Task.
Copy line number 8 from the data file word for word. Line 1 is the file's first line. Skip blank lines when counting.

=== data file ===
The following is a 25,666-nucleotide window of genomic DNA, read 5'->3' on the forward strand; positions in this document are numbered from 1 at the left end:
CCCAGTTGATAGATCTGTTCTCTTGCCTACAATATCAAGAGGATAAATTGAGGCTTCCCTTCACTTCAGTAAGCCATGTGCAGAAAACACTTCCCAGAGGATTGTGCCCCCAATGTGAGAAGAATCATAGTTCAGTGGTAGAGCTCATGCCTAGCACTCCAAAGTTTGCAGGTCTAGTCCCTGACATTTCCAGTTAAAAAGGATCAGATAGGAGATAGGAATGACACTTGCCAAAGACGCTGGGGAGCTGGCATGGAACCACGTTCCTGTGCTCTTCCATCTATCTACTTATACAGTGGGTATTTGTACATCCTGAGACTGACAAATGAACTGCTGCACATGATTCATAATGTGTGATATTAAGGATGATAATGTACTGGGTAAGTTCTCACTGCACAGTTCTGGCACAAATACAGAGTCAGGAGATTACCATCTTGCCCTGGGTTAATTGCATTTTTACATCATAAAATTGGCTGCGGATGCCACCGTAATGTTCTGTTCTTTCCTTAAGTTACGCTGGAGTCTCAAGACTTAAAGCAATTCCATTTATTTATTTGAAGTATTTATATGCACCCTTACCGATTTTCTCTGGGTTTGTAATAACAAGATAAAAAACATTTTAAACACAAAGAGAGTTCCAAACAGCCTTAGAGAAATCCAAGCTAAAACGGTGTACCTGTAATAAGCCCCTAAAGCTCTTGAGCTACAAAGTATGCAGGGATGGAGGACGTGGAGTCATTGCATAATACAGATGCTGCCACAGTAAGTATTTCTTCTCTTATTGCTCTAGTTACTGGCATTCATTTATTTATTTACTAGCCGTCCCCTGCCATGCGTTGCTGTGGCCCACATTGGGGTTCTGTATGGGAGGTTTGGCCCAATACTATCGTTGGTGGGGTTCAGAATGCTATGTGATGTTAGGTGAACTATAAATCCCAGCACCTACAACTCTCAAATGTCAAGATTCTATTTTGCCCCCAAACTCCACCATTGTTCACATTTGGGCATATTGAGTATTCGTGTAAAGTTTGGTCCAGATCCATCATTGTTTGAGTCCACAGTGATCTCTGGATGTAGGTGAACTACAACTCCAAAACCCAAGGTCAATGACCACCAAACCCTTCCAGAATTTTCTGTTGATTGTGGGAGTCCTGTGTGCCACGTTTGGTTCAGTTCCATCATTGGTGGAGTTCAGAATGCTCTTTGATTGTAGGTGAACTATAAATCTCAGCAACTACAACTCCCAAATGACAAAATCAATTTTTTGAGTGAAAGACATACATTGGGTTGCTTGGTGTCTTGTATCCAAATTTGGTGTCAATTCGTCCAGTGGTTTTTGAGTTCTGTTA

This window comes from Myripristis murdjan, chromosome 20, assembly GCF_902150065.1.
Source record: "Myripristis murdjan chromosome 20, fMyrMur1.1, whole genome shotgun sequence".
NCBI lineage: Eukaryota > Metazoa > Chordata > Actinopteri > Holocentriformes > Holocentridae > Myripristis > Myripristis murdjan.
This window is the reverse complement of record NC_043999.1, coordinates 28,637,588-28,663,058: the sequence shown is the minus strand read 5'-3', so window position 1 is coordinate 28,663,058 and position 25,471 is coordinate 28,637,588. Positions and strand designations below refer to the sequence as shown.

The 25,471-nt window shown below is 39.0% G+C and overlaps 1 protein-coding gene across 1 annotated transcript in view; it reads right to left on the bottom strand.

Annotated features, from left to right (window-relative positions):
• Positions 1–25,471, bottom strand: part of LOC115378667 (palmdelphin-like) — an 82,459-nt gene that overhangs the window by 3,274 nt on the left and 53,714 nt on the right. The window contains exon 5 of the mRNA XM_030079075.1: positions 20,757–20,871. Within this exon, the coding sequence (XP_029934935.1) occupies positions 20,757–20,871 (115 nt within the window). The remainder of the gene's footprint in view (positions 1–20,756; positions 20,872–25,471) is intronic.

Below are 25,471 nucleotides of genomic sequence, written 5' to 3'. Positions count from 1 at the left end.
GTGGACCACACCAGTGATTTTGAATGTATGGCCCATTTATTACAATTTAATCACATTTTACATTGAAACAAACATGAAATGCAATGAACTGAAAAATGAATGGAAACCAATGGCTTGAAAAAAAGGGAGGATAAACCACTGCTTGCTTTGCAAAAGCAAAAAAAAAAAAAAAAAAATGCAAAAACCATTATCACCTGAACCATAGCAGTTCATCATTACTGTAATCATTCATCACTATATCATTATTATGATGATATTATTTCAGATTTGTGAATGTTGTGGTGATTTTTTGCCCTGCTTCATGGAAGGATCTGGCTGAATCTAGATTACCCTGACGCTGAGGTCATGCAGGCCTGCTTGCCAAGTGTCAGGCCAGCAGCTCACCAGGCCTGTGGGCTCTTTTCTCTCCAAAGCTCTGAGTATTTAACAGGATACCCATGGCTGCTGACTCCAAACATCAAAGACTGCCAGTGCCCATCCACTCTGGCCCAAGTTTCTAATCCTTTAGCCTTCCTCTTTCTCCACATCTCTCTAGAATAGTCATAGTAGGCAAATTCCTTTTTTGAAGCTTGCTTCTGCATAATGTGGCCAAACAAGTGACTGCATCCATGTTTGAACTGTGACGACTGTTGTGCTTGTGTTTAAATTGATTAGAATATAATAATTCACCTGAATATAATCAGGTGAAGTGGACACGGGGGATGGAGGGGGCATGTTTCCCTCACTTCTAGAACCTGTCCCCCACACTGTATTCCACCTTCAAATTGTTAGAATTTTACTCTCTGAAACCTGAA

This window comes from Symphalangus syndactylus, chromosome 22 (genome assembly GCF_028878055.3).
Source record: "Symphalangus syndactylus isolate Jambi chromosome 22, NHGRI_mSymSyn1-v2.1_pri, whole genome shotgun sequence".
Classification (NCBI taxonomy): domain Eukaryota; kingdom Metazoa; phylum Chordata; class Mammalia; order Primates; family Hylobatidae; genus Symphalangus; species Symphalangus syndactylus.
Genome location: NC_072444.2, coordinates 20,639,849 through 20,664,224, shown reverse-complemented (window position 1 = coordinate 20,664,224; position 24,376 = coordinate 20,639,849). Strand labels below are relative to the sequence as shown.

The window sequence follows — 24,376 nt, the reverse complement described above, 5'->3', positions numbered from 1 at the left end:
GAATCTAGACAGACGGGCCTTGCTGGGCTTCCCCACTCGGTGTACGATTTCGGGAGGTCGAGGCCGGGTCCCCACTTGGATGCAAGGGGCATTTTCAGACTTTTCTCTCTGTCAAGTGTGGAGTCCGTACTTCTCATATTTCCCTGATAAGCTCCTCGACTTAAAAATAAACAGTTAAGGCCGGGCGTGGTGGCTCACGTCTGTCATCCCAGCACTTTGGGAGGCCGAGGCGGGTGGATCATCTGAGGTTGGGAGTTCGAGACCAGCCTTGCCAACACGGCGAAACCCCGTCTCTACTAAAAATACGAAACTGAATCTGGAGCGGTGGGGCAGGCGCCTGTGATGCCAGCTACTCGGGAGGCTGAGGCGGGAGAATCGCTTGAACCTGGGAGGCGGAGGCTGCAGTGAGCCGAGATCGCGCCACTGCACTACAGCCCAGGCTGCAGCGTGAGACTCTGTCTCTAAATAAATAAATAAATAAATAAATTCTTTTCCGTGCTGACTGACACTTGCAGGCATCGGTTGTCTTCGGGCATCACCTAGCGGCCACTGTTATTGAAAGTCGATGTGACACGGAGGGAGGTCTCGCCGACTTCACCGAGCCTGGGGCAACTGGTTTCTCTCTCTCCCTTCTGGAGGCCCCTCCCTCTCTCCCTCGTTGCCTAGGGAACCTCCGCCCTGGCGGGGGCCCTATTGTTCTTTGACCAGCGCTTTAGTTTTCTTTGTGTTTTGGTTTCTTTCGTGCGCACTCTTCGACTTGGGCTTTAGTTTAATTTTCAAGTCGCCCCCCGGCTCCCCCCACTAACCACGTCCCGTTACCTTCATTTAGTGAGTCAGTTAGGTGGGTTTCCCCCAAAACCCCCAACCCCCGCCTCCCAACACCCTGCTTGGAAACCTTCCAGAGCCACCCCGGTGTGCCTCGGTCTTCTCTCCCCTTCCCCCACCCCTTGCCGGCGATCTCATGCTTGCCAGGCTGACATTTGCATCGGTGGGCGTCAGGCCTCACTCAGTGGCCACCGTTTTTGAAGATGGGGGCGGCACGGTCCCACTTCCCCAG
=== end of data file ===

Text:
Annotated features, from left to right (window-relative positions):